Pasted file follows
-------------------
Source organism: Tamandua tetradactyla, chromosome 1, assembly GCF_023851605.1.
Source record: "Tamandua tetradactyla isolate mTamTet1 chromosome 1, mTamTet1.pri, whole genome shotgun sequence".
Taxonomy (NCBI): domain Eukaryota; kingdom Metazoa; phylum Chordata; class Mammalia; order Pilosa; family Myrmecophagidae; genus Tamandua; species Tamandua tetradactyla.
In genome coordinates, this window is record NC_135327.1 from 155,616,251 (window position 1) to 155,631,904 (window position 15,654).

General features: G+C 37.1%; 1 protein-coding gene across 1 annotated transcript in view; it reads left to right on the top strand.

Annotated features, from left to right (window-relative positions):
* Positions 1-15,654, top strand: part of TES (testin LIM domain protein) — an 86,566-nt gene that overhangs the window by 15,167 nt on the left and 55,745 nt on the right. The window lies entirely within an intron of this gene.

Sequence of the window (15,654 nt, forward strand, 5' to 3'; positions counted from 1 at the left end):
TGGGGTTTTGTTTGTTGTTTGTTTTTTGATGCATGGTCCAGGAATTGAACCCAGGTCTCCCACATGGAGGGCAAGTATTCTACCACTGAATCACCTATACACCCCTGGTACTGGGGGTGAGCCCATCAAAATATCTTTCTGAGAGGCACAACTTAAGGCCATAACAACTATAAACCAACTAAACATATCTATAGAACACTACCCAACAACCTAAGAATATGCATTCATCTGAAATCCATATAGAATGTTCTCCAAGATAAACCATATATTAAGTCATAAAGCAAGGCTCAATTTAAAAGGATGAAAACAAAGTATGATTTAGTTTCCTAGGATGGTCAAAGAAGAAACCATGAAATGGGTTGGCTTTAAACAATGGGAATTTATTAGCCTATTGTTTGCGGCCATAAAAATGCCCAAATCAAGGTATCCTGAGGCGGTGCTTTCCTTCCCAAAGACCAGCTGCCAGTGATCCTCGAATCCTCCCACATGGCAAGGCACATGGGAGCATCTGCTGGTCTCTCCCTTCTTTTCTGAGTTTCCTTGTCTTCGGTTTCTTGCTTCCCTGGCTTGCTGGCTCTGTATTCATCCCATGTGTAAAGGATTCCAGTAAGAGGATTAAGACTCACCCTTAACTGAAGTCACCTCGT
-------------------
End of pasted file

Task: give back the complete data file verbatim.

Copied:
Source organism: Tamandua tetradactyla, chromosome 1, assembly GCF_023851605.1.
Source record: "Tamandua tetradactyla isolate mTamTet1 chromosome 1, mTamTet1.pri, whole genome shotgun sequence".
Taxonomy (NCBI): domain Eukaryota; kingdom Metazoa; phylum Chordata; class Mammalia; order Pilosa; family Myrmecophagidae; genus Tamandua; species Tamandua tetradactyla.
In genome coordinates, this window is record NC_135327.1 from 155,616,251 (window position 1) to 155,631,904 (window position 15,654).

General features: G+C 37.1%; 1 protein-coding gene across 1 annotated transcript in view; it reads left to right on the top strand.

Annotated features, from left to right (window-relative positions):
* Positions 1-15,654, top strand: part of TES (testin LIM domain protein) — an 86,566-nt gene that overhangs the window by 15,167 nt on the left and 55,745 nt on the right. The window lies entirely within an intron of this gene.

Sequence of the window (15,654 nt, forward strand, 5' to 3'; positions counted from 1 at the left end):
TGGGGTTTTGTTTGTTGTTTGTTTTTTGATGCATGGTCCAGGAATTGAACCCAGGTCTCCCACATGGAGGGCAAGTATTCTACCACTGAATCACCTATACACCCCTGGTACTGGGGGTGAGCCCATCAAAATATCTTTCTGAGAGGCACAACTTAAGGCCATAACAACTATAAACCAACTAAACATATCTATAGAACACTACCCAACAACCTAAGAATATGCATTCATCTGAAATCCATATAGAATGTTCTCCAAGATAAACCATATATTAAGTCATAAAGCAAGGCTCAATTTAAAAGGATGAAAACAAAGTATGATTTAGTTTCCTAGGATGGTCAAAGAAGAAACCATGAAATGGGTTGGCTTTAAACAATGGGAATTTATTAGCCTATTGTTTGCGGCCATAAAAATGCCCAAATCAAGGTATCCTGAGGCGGTGCTTTCCTTCCCAAAGACCAGCTGCCAGTGATCCTCGAATCCTCCCACATGGCAAGGCACATGGGAGCATCTGCTGGTCTCTCCCTTCTTTTCTGAGTTTCCTTGTCTTCGGTTTCTTGCTTCCCTGGCTTGCTGGCTCTGTATTCATCCCATGTGTAAAGGATTCCAGTAAGAGGATTAAGACTCACCCTTAACTGAAGTCACCTCGT